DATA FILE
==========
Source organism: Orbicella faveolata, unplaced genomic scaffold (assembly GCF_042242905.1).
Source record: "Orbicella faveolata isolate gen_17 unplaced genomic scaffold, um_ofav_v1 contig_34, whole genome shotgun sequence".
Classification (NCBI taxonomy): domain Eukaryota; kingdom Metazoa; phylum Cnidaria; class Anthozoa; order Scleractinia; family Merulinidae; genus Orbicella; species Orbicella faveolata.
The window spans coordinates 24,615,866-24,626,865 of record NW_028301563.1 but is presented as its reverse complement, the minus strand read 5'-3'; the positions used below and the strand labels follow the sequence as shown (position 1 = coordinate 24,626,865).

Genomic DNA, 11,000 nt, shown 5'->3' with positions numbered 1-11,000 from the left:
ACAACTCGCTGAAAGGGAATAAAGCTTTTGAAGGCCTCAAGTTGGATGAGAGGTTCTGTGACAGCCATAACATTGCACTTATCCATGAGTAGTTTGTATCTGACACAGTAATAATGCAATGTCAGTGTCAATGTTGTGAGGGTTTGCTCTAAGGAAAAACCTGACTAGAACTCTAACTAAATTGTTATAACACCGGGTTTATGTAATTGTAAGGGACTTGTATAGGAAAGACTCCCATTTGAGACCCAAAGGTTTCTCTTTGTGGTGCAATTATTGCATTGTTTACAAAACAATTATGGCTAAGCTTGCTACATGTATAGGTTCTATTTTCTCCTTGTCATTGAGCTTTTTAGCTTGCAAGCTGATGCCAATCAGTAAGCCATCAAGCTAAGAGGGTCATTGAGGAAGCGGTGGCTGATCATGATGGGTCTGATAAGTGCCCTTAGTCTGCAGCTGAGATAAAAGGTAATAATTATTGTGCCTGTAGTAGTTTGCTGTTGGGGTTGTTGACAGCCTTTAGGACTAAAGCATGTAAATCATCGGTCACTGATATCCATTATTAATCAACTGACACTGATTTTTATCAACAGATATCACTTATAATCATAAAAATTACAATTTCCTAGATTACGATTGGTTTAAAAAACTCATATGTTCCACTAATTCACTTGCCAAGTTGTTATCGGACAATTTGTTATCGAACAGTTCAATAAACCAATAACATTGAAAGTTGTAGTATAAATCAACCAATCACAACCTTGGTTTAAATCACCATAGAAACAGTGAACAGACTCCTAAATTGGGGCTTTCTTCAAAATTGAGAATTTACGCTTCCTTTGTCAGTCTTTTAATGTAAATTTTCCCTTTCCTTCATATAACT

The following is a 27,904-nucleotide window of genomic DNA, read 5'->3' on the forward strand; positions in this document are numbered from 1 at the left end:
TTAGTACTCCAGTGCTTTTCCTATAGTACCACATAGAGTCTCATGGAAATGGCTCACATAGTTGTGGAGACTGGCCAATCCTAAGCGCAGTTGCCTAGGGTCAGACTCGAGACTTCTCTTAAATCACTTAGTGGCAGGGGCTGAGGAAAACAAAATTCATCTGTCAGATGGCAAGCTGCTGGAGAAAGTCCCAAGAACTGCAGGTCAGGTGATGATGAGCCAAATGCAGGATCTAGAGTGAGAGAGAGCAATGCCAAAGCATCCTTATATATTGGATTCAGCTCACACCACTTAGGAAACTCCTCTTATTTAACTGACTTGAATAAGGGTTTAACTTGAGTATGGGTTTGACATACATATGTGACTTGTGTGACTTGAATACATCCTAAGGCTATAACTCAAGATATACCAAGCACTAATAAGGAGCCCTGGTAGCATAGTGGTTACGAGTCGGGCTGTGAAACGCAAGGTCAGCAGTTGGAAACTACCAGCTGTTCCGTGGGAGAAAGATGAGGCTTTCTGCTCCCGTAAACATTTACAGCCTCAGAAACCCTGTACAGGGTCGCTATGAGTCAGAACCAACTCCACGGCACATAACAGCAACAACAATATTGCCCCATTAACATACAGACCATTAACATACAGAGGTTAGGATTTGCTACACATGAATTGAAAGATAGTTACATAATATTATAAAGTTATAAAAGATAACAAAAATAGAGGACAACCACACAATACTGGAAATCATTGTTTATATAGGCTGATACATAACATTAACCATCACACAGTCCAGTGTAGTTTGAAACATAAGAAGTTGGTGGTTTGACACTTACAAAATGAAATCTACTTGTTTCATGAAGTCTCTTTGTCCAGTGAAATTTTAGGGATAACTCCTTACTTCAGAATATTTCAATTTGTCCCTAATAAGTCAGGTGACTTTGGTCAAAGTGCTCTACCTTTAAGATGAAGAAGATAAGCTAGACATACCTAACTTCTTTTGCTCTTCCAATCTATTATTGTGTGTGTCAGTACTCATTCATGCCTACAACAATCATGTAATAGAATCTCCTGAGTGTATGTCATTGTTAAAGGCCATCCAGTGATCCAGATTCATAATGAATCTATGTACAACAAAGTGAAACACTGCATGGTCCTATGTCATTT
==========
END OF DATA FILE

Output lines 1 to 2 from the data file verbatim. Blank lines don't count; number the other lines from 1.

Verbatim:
Source organism: Orbicella faveolata, unplaced genomic scaffold (assembly GCF_042242905.1).
Source record: "Orbicella faveolata isolate gen_17 unplaced genomic scaffold, um_ofav_v1 contig_34, whole genome shotgun sequence".